Western Sahara: Women activists say they face rape, house arrest and forced divorce
The photos shared by Mbarka Mohamed al-Hafiz and Fatima Mohamed al-Hafiz paint a stark picture of the abuse the sisters say they received at the hands of Moroccan police.
The two women, activists from the city of Boujdour, in Moroccan-controlled Western Sahara, are both still covered in cuts and bruises and currently trapped in their homes, facing, they say, more brutality from the security services who are still monitoring their every move - if they attempt to leave.
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Both Mbarka and Fatima are part of a group of female activists who had been campaigning on behalf of another prominent local human rights activist, Sultana Khaya. The sisters describe themselves as coming from a "political family", including one brother serving a 10-year jail sentence for links to Western Sahara's independence movement.
Khaya, who has been under effective house arrest since November 2020, is a member of the Sahrawi community, the indigenous people of Western Sahara who advocate for independence.
“I was mostly beaten on my head and my head still hurts me. Also on the rest of my body, but mainly my head and face," said Mbarka, speaking from her home about Sunday's attack.
Her sister Fatima, who lives nearby, had a similar experience. After being followed from her house by two masked men, a grey Mercedes drove up in front of her.
"[Police] jumped out of the car and the two that were at my back, they came directly to me together with the three from the Mercedes, and they started beating me up until I was bleeding," said Fatima.
"I was beaten on my hands and my feet and they continued beating me until they made sure I'd fainted."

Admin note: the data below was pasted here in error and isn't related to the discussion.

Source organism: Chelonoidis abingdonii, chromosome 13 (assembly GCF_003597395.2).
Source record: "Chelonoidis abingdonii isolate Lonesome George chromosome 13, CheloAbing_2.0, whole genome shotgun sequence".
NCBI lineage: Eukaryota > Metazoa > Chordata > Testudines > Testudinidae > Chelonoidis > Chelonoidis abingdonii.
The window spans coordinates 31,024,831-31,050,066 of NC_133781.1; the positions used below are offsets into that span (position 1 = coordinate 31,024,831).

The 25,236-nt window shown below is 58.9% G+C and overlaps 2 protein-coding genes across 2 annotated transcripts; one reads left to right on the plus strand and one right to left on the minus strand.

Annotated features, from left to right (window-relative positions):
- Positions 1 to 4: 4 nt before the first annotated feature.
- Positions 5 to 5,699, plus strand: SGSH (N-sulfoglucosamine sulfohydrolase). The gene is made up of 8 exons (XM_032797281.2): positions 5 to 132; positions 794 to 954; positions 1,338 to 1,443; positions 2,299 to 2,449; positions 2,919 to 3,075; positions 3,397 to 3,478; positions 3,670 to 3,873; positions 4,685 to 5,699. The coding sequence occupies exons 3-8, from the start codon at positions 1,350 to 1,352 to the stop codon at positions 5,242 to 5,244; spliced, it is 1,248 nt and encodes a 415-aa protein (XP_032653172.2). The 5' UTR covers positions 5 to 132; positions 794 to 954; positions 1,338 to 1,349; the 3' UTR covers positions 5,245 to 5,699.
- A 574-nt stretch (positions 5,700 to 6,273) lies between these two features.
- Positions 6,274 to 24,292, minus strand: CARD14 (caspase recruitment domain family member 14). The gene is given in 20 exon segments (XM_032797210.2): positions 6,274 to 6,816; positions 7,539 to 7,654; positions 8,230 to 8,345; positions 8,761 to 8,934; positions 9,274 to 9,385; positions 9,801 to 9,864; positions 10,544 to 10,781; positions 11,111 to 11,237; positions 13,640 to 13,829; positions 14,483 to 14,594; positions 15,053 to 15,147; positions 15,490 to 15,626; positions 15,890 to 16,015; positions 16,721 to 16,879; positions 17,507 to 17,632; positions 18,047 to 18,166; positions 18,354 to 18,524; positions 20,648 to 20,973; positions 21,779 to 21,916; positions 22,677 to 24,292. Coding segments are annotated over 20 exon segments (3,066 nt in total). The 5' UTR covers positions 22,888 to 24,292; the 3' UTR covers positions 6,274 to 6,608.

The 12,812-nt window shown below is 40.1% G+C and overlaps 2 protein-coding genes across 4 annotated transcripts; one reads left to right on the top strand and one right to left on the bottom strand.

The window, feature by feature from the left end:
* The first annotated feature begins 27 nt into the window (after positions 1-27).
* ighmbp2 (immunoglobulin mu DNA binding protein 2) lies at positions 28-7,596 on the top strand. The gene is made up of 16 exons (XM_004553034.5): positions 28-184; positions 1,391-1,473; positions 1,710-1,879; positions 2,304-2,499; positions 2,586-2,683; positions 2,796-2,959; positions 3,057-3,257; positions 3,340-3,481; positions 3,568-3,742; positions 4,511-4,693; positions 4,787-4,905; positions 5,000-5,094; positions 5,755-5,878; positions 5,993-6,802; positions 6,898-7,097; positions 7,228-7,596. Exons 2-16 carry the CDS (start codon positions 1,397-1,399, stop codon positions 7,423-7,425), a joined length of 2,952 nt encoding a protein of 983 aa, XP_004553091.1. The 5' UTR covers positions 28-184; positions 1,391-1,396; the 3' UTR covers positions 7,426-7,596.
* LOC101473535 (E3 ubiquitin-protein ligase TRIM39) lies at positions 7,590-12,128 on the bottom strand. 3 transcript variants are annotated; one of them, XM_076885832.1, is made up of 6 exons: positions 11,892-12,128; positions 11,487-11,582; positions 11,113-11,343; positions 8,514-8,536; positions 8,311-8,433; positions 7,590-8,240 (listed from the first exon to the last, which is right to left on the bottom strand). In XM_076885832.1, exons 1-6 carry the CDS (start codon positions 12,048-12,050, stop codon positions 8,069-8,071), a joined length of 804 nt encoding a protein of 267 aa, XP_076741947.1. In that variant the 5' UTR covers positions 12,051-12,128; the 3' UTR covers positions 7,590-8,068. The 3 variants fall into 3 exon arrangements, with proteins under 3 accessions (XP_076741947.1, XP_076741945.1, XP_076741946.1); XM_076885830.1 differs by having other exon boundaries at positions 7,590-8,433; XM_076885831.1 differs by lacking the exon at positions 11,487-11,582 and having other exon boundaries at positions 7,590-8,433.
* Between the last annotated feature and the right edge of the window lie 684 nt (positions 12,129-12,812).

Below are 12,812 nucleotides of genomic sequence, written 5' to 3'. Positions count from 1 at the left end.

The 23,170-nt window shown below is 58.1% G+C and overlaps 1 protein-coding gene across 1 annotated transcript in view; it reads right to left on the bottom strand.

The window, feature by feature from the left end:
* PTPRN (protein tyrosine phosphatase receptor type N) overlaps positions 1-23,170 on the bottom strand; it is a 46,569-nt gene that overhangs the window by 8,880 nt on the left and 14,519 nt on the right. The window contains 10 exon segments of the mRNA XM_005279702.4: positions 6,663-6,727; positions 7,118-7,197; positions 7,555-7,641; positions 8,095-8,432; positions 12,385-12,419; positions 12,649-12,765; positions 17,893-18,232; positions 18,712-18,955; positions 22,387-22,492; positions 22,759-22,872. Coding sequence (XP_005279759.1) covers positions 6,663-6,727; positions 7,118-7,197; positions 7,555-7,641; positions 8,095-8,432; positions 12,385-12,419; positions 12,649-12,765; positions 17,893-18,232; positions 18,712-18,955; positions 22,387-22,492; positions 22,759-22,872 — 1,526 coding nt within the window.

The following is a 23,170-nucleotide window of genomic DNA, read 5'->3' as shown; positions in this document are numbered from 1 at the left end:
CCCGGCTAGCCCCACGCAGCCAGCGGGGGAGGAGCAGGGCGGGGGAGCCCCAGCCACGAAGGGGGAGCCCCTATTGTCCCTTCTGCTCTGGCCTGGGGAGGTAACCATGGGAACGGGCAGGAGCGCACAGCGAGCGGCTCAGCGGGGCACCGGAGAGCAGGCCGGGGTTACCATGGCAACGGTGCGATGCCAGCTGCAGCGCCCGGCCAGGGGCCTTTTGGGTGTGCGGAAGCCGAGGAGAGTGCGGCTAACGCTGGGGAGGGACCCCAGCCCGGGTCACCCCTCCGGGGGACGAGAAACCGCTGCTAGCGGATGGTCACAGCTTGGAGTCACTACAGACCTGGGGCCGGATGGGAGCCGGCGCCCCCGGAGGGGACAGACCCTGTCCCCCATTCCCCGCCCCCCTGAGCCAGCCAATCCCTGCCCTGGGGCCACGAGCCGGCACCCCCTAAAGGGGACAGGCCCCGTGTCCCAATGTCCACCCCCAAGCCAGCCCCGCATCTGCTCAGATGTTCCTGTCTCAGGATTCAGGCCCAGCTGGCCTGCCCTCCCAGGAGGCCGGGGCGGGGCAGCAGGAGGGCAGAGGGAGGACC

Afterwards, a neighbour attempted to take her back to her house - at which point she was attacked again.
Injected with an 'unknown substance'
According to the League for the Defence of Human Rights and against Plunder of Natural Resources, a human rights group of which Khaya is the president, she has faced repeated sexual assaults from police officers in her own home since being trapped there, as have, say the organisation, her sisters.
On 30 November 2021, Amnesty International issued an urgent action call "to put an immediate end to the brutal attacks against Sultana Khaya and her family and to carry out a prompt, thorough, independent, impartial, transparent and effective investigation into the security forces’ abusive force and attacks against her and her family, including the report of rape and sexual assault, and ensure that those suspected to be responsible are brought to justice in fair trials".
At one point, in December 2021, Khaya said she was injected with an "unknown substance" while her other family members were attacked and assaulted by police.
Mbarak and Fatima had been trying to push for her release, but say they have now found themselves placed in a similar situation.
On Saturday, the two sisters and six other activists - Zainabu Babi; Fatma Babi; Hajitna Babi; Um-El-Muminin Abdallah Brahim; Maluha Mohamed al-Hafiz; and Balla Mohamed al-Hafiz - were placed under virtual house arrest while their streets and neighbourhoods were blocked off by police.
Zainabu Babi appeared to have been subjected to particular brutality. Videos and pictures sent to MEE showed her in a wheelchair with broken hands, which she reportedly suffered while being detained by Moroccan police.
Despite the alleged repeated sexual violence meted out against her and her family, Khaya has continued to speak out, repeatedly posting videos from the roof of her house proclaiming her opposition to the Moroccan presence in Western Sahara, which has been ongoing since the erstwhile Spanish Sahara was ended in 1975.
Her situation improved on 16 March, however, when a group of foreign human rights activists joined her at her house, in an attempt to prevent further incursions by the Moroccan security forces.
Speaking at a live webinar on Wednesday, broadcast directly from Khaya's house, she hailed the presence of the American activists as a "candle" in the darkness but lambasted the attacks on her comrades.
“We are struggling as peaceful women… they beat us, they torture us, they cut our salaries… but this will not stop me or my friends from struggling," said Khaya.
"We are tortured as women because our weapon is our flag. We didn’t throw stones, we struggled in a peaceful way. We believe in a peaceful process and still believe in it."